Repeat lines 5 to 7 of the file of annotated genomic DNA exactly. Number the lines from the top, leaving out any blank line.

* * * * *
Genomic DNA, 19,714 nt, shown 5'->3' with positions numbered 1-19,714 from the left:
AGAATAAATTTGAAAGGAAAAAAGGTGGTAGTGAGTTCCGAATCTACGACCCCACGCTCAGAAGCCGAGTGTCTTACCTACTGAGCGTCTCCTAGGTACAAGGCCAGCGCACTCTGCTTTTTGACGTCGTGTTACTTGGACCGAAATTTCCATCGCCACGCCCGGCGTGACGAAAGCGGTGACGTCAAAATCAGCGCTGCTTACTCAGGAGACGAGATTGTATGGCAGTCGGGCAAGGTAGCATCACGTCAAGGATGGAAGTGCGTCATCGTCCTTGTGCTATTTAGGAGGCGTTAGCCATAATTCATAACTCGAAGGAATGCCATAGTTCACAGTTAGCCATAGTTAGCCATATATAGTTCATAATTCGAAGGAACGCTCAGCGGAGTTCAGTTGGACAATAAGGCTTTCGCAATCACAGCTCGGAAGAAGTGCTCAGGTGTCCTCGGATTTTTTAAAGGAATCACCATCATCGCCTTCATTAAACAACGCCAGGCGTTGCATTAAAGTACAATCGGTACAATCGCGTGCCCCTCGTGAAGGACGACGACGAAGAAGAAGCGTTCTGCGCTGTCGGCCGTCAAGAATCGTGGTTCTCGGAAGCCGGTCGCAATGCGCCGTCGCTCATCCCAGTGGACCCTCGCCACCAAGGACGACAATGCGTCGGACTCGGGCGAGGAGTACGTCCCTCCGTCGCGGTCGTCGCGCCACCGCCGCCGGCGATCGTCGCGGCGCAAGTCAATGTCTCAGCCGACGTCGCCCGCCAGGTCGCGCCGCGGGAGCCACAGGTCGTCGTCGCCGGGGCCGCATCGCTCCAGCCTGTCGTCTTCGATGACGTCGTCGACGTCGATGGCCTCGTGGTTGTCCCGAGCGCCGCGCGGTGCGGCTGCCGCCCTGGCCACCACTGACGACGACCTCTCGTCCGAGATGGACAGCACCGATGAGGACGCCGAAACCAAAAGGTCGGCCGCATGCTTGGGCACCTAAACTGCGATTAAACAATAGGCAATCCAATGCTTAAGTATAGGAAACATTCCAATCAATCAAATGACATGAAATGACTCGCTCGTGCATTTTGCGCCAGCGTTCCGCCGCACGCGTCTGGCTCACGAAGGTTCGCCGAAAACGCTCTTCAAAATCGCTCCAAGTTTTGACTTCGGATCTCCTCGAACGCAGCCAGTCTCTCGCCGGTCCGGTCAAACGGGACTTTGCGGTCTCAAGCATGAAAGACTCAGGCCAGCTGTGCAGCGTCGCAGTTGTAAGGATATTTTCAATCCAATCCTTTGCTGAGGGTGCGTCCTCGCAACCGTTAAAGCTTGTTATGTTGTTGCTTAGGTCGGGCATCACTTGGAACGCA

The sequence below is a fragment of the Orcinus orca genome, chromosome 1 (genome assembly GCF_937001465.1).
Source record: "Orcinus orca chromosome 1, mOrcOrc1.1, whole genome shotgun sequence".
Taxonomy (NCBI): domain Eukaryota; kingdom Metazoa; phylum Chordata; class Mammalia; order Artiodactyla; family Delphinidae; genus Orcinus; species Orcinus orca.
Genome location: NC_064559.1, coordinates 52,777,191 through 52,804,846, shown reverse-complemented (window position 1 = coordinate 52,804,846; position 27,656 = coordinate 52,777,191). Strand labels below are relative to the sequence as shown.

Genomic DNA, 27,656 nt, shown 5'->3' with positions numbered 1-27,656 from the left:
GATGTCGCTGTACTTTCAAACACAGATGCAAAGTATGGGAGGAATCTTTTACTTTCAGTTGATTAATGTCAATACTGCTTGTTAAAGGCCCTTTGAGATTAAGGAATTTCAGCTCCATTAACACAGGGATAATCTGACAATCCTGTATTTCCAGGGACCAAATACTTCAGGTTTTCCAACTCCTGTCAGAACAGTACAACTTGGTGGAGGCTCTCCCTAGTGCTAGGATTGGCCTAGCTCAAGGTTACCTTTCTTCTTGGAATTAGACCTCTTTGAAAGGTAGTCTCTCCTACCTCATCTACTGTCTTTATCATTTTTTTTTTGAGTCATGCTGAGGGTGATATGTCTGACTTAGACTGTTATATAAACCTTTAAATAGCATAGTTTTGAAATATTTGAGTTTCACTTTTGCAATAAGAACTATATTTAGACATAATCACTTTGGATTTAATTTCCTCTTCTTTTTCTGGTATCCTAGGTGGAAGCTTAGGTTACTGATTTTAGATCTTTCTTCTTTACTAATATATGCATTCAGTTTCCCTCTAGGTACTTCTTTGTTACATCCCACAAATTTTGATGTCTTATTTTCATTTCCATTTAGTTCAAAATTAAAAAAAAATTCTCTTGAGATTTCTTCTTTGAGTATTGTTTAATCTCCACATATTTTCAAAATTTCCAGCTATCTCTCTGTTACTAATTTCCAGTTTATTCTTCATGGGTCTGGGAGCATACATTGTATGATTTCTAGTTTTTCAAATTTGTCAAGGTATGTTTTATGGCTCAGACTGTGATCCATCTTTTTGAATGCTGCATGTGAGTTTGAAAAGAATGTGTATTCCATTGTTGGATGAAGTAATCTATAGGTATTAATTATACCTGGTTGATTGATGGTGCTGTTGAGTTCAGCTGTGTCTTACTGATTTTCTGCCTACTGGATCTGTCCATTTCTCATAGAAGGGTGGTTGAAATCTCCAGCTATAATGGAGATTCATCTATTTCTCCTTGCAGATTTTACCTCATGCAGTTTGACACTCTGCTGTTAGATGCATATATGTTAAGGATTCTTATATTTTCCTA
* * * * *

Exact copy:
Taxonomy (NCBI): domain Eukaryota; kingdom Metazoa; phylum Chordata; class Mammalia; order Artiodactyla; family Delphinidae; genus Orcinus; species Orcinus orca.
Genome location: NC_064559.1, coordinates 52,777,191 through 52,804,846, shown reverse-complemented (window position 1 = coordinate 52,804,846; position 27,656 = coordinate 52,777,191). Strand labels below are relative to the sequence as shown.

Genomic DNA, 27,656 nt, shown 5'->3' with positions numbered 1-27,656 from the left: